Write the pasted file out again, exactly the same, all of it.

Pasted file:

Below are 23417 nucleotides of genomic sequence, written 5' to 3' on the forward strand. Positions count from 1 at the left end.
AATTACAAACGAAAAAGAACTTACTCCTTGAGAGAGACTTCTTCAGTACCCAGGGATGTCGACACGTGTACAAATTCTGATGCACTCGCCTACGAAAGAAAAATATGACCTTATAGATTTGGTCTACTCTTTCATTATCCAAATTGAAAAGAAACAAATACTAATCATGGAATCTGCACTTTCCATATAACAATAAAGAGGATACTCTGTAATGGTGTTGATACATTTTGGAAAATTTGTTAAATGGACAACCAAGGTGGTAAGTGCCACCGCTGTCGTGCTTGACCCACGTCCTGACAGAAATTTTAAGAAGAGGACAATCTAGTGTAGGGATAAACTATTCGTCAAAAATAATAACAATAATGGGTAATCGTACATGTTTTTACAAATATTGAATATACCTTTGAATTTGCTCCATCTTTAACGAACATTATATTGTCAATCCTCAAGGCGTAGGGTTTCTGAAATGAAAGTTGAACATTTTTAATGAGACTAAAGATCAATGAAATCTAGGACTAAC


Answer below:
Below are 23417 nucleotides of genomic sequence, written 5' to 3' on the forward strand. Positions count from 1 at the left end.
AATTACAAACGAAAAAGAACTTACTCCTTGAGAGAGACTTCTTCAGTACCCAGGGATGTCGACACGTGTACAAATTCTGATGCACTCGCCTACGAAAGAAAAATATGACCTTATAGATTTGGTCTACTCTTTCATTATCCAAATTGAAAAGAAACAAATACTAATCATGGAATCTGCACTTTCCATATAACAATAAAGAGGATACTCTGTAATGGTGTTGATACATTTTGGAAAATTTGTTAAATGGACAACCAAGGTGGTAAGTGCCACCGCTGTCGTGCTTGACCCACGTCCTGACAGAAATTTTAAGAAGAGGACAATCTAGTGTAGGGATAAACTATTCGTCAAAAATAATAACAATAATGGGTAATCGTACATGTTTTTACAAATATTGAATATACCTTTGAATTTGCTCCATCTTTAACGAACATTATATTGTCAATCCTCAAGGCGTAGGGTTTCTGAAATGAAAGTTGAACATTTTTAATGAGACTAAAGATCAATGAAATCTAGGACTAAC